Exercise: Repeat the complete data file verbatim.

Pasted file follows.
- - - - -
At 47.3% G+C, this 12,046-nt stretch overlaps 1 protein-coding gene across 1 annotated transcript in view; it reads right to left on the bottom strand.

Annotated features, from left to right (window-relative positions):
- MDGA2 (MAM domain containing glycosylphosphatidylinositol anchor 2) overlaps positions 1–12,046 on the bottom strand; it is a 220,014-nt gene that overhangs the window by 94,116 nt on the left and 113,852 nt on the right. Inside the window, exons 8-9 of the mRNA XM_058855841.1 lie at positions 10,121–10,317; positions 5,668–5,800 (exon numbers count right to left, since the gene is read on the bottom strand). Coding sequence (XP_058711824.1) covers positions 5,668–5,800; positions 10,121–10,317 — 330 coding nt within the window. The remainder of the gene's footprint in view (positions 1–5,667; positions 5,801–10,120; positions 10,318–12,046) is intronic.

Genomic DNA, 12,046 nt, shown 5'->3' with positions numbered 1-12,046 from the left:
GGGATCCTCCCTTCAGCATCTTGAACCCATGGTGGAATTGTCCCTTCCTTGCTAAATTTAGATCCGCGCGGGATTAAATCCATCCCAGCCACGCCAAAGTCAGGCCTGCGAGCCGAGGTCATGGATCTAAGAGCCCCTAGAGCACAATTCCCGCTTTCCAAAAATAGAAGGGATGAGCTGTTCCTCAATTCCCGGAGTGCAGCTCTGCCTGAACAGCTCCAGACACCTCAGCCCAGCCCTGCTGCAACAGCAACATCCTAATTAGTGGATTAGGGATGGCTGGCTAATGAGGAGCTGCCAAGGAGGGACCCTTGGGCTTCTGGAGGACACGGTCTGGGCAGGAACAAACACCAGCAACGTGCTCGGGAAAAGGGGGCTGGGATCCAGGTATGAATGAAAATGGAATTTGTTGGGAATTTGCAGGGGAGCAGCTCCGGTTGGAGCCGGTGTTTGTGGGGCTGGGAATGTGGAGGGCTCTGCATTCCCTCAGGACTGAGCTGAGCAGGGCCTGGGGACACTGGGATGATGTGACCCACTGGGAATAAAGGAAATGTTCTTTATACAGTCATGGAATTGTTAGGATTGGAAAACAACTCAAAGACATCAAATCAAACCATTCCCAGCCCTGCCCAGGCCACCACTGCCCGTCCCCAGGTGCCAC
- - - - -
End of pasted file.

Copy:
At 47.3% G+C, this 12,046-nt stretch overlaps 1 protein-coding gene across 1 annotated transcript in view; it reads right to left on the bottom strand.

Annotated features, from left to right (window-relative positions):
- MDGA2 (MAM domain containing glycosylphosphatidylinositol anchor 2) overlaps positions 1–12,046 on the bottom strand; it is a 220,014-nt gene that overhangs the window by 94,116 nt on the left and 113,852 nt on the right. Inside the window, exons 8-9 of the mRNA XM_058855841.1 lie at positions 10,121–10,317; positions 5,668–5,800 (exon numbers count right to left, since the gene is read on the bottom strand). Coding sequence (XP_058711824.1) covers positions 5,668–5,800; positions 10,121–10,317 — 330 coding nt within the window. The remainder of the gene's footprint in view (positions 1–5,667; positions 5,801–10,120; positions 10,318–12,046) is intronic.

Genomic DNA, 12,046 nt, shown 5'->3' with positions numbered 1-12,046 from the left:
GGGATCCTCCCTTCAGCATCTTGAACCCATGGTGGAATTGTCCCTTCCTTGCTAAATTTAGATCCGCGCGGGATTAAATCCATCCCAGCCACGCCAAAGTCAGGCCTGCGAGCCGAGGTCATGGATCTAAGAGCCCCTAGAGCACAATTCCCGCTTTCCAAAAATAGAAGGGATGAGCTGTTCCTCAATTCCCGGAGTGCAGCTCTGCCTGAACAGCTCCAGACACCTCAGCCCAGCCCTGCTGCAACAGCAACATCCTAATTAGTGGATTAGGGATGGCTGGCTAATGAGGAGCTGCCAAGGAGGGACCCTTGGGCTTCTGGAGGACACGGTCTGGGCAGGAACAAACACCAGCAACGTGCTCGGGAAAAGGGGGCTGGGATCCAGGTATGAATGAAAATGGAATTTGTTGGGAATTTGCAGGGGAGCAGCTCCGGTTGGAGCCGGTGTTTGTGGGGCTGGGAATGTGGAGGGCTCTGCATTCCCTCAGGACTGAGCTGAGCAGGGCCTGGGGACACTGGGATGATGTGACCCACTGGGAATAAAGGAAATGTTCTTTATACAGTCATGGAATTGTTAGGATTGGAAAACAACTCAAAGACATCAAATCAAACCATTCCCAGCCCTGCCCAGGCCACCACTGCCCGTCCCCAGGTGCCAC